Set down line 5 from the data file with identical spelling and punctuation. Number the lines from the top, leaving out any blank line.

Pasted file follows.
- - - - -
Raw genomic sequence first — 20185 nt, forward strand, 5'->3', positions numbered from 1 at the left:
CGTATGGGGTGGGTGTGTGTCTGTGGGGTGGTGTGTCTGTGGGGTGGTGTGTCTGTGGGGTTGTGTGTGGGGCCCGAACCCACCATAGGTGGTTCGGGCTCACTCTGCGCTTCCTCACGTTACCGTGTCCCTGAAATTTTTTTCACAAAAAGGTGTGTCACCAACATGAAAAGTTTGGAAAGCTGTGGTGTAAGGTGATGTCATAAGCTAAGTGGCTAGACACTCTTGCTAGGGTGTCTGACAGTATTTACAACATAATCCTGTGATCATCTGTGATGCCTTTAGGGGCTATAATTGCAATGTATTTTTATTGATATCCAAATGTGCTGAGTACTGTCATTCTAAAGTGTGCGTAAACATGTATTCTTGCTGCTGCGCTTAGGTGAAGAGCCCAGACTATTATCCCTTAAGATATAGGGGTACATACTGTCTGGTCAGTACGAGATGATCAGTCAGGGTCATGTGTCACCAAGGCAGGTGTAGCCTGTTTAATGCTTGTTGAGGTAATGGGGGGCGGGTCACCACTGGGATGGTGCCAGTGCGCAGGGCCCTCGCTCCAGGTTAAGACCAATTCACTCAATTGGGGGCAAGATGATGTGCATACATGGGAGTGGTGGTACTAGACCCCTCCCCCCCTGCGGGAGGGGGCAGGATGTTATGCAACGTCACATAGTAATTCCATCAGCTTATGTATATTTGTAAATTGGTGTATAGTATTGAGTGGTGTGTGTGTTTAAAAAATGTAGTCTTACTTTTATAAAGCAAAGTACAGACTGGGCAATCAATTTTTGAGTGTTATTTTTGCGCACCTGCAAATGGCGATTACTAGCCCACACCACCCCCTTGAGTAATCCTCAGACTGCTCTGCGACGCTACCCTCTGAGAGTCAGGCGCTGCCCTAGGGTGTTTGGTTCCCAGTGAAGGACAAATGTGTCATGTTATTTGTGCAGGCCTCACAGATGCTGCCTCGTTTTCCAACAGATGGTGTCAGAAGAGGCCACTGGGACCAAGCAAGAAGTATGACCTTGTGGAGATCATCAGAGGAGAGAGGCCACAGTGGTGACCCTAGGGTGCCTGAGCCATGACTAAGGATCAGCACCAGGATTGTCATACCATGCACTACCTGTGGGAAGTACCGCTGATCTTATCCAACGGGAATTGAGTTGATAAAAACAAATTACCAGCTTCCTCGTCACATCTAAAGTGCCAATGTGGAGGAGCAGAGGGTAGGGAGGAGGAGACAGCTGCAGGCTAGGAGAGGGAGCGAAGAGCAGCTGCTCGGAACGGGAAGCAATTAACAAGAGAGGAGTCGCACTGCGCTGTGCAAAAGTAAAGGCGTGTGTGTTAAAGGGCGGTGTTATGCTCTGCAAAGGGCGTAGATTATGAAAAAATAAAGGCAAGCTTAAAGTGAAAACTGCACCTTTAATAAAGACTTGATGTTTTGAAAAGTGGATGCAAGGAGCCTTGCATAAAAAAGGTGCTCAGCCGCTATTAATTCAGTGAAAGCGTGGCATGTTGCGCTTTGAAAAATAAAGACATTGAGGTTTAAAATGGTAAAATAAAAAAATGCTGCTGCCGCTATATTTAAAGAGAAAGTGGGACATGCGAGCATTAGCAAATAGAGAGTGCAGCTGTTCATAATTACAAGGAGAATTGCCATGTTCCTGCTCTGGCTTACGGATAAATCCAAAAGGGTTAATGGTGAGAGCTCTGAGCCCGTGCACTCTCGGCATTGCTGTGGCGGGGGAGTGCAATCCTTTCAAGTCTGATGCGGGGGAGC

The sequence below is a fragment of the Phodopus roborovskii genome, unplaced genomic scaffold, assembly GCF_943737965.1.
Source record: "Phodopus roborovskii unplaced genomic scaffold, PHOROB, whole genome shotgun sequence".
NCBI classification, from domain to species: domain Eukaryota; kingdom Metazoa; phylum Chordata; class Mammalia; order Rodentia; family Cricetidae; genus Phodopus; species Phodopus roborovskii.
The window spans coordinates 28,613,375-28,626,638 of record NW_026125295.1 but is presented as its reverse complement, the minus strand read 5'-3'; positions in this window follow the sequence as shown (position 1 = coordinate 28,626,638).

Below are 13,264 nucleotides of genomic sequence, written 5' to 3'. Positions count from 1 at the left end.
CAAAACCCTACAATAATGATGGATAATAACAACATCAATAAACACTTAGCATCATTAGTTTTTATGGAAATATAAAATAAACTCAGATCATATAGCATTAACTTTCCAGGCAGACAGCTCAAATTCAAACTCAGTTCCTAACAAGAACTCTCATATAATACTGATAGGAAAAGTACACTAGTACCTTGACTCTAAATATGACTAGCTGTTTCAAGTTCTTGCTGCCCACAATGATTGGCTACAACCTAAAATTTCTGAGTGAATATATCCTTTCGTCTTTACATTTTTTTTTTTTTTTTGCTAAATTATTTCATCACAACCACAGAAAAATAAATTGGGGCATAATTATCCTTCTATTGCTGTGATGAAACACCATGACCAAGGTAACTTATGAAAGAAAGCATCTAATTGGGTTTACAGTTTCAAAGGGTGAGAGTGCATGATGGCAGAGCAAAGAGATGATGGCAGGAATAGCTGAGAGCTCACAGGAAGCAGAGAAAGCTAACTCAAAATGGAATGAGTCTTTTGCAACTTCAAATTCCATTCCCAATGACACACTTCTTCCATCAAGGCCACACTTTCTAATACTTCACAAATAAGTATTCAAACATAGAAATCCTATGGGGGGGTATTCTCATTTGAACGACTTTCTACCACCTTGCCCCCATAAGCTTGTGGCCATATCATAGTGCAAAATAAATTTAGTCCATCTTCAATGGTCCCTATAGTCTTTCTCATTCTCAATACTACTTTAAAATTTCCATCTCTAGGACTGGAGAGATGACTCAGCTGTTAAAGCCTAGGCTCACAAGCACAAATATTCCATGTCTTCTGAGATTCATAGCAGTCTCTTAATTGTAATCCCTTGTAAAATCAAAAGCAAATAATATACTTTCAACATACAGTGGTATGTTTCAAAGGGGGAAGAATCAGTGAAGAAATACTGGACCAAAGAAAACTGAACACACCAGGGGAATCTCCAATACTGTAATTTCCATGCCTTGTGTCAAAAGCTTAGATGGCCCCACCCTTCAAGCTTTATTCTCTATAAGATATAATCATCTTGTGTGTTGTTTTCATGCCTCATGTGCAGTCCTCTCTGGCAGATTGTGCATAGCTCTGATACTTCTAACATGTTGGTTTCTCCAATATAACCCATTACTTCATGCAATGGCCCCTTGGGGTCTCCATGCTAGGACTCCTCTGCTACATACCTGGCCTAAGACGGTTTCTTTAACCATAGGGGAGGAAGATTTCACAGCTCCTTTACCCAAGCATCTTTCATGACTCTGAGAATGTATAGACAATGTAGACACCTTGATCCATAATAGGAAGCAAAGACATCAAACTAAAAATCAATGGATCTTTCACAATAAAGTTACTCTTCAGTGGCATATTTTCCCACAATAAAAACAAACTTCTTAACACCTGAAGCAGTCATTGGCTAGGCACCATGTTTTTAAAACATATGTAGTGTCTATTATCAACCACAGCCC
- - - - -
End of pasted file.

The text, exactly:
NCBI classification, from domain to species: domain Eukaryota; kingdom Metazoa; phylum Chordata; class Mammalia; order Rodentia; family Cricetidae; genus Phodopus; species Phodopus roborovskii.